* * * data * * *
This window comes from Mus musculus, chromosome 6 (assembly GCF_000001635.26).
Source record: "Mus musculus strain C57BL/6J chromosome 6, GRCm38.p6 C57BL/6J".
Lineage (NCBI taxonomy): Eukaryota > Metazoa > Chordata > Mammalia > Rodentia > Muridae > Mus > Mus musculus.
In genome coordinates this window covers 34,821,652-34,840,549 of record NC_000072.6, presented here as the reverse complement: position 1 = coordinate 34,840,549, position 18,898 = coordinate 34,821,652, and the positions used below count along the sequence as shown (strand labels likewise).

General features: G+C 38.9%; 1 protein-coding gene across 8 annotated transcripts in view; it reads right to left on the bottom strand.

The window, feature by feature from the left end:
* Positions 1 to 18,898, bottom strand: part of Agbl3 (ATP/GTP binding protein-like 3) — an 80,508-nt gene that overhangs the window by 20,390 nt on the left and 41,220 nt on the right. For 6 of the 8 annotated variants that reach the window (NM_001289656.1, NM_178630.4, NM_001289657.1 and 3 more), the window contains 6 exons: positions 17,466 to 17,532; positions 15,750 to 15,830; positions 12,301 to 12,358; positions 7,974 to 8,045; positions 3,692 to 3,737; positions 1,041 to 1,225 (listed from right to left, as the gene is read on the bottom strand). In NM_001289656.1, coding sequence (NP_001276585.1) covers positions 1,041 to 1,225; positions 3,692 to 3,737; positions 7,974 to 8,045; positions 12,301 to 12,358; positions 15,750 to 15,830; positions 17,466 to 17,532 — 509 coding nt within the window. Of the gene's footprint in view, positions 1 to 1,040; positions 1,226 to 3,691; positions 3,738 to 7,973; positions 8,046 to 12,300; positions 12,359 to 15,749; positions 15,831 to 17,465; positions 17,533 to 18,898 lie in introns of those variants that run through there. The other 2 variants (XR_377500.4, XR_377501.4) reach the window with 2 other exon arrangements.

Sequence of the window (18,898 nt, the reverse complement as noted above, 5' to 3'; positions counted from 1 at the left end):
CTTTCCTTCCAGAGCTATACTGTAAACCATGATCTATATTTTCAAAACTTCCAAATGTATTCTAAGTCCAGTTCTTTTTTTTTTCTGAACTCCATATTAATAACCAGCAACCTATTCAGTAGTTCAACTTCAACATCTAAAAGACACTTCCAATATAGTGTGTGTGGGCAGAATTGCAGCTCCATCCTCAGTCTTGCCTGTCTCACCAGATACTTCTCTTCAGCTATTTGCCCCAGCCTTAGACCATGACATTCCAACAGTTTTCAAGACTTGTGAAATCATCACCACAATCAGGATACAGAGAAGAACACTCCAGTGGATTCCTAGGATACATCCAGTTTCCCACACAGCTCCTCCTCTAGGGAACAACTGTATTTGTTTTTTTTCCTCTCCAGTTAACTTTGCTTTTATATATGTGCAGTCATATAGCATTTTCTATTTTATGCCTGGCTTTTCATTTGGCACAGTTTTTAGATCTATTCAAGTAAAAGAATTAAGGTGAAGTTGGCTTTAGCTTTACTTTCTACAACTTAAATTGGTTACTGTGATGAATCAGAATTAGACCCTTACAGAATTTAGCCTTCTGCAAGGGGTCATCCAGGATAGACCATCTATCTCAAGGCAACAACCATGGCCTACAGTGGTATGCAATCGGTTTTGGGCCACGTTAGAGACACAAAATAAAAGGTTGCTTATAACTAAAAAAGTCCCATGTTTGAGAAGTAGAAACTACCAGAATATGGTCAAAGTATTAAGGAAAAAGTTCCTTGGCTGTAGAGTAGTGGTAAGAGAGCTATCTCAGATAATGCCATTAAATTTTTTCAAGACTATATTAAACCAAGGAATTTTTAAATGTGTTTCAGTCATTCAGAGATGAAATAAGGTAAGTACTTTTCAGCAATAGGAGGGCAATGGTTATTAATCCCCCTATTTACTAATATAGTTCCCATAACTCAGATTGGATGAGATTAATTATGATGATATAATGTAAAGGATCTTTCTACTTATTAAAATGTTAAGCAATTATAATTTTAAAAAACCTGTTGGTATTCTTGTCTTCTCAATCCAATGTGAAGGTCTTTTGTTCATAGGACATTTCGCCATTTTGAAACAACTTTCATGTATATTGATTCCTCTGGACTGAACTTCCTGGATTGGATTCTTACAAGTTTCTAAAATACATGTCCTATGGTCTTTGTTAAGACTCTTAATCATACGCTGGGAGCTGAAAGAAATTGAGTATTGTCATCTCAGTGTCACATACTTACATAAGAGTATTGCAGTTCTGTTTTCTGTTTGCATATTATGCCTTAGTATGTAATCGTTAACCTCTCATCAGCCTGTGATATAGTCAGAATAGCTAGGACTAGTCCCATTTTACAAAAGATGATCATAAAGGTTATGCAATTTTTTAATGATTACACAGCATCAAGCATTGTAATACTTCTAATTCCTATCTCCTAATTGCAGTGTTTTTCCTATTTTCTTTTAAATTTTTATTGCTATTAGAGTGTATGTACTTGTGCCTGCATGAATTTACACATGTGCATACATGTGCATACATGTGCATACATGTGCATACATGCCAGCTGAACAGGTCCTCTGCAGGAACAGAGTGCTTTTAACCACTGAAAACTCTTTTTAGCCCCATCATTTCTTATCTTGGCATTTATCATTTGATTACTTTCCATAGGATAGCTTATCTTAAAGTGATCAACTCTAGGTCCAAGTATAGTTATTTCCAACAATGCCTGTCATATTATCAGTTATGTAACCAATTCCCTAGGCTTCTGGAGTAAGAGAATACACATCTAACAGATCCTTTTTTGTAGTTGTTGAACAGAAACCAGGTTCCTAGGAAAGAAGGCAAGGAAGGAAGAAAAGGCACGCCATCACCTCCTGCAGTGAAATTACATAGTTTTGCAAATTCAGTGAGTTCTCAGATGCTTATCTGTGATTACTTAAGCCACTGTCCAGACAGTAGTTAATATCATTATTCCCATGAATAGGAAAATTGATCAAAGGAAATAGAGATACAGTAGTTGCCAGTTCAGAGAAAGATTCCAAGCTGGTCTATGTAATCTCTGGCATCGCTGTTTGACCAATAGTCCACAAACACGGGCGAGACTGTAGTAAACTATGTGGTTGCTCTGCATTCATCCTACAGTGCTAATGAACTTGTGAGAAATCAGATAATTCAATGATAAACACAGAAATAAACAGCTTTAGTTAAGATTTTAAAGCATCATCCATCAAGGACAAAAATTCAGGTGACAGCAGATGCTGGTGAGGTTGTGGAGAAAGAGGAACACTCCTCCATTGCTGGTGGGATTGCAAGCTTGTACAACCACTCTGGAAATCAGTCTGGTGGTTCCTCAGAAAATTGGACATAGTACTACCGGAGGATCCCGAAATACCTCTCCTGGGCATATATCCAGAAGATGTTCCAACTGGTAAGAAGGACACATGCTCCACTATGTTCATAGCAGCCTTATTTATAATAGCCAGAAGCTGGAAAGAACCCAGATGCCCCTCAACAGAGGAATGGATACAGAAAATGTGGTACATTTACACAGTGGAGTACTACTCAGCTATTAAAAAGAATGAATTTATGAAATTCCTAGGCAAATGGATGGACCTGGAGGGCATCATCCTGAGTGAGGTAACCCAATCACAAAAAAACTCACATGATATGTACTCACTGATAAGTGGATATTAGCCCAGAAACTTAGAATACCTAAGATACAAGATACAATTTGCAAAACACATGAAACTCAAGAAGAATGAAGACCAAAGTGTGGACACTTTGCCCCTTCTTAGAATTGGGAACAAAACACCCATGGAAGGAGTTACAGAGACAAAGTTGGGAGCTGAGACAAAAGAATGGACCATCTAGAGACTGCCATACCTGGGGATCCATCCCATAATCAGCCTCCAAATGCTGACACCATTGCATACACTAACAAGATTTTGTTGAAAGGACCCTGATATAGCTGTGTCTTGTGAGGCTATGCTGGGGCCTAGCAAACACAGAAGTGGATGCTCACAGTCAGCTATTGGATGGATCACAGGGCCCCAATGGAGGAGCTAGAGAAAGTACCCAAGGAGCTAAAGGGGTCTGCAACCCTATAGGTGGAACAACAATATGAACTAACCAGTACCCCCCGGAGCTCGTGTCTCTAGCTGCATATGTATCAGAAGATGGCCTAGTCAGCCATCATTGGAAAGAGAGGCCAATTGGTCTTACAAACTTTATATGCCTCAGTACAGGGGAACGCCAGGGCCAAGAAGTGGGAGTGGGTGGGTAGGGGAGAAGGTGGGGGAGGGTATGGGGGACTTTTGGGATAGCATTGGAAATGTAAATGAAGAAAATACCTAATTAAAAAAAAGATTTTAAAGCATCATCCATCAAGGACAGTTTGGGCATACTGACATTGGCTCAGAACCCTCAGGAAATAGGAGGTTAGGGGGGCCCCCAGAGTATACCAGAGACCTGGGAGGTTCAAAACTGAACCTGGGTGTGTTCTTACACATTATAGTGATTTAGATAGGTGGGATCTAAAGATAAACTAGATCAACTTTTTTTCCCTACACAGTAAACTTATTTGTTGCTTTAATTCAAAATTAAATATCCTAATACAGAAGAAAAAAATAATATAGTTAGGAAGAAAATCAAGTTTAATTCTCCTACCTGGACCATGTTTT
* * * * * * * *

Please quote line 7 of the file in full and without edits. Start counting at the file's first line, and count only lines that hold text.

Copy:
* Positions 1 to 18,898, bottom strand: part of Agbl3 (ATP/GTP binding protein-like 3) — an 80,508-nt gene that overhangs the window by 20,390 nt on the left and 41,220 nt on the right. For 6 of the 8 annotated variants that reach the window (NM_001289656.1, NM_178630.4, NM_001289657.1 and 3 more), the window contains 6 exons: positions 17,466 to 17,532; positions 15,750 to 15,830; positions 12,301 to 12,358; positions 7,974 to 8,045; positions 3,692 to 3,737; positions 1,041 to 1,225 (listed from right to left, as the gene is read on the bottom strand). In NM_001289656.1, coding sequence (NP_001276585.1) covers positions 1,041 to 1,225; positions 3,692 to 3,737; positions 7,974 to 8,045; positions 12,301 to 12,358; positions 15,750 to 15,830; positions 17,466 to 17,532 — 509 coding nt within the window. Of the gene's footprint in view, positions 1 to 1,040; positions 1,226 to 3,691; positions 3,738 to 7,973; positions 8,046 to 12,300; positions 12,359 to 15,749; positions 15,831 to 17,465; positions 17,533 to 18,898 lie in introns of those variants that run through there. The other 2 variants (XR_377500.4, XR_377501.4) reach the window with 2 other exon arrangements.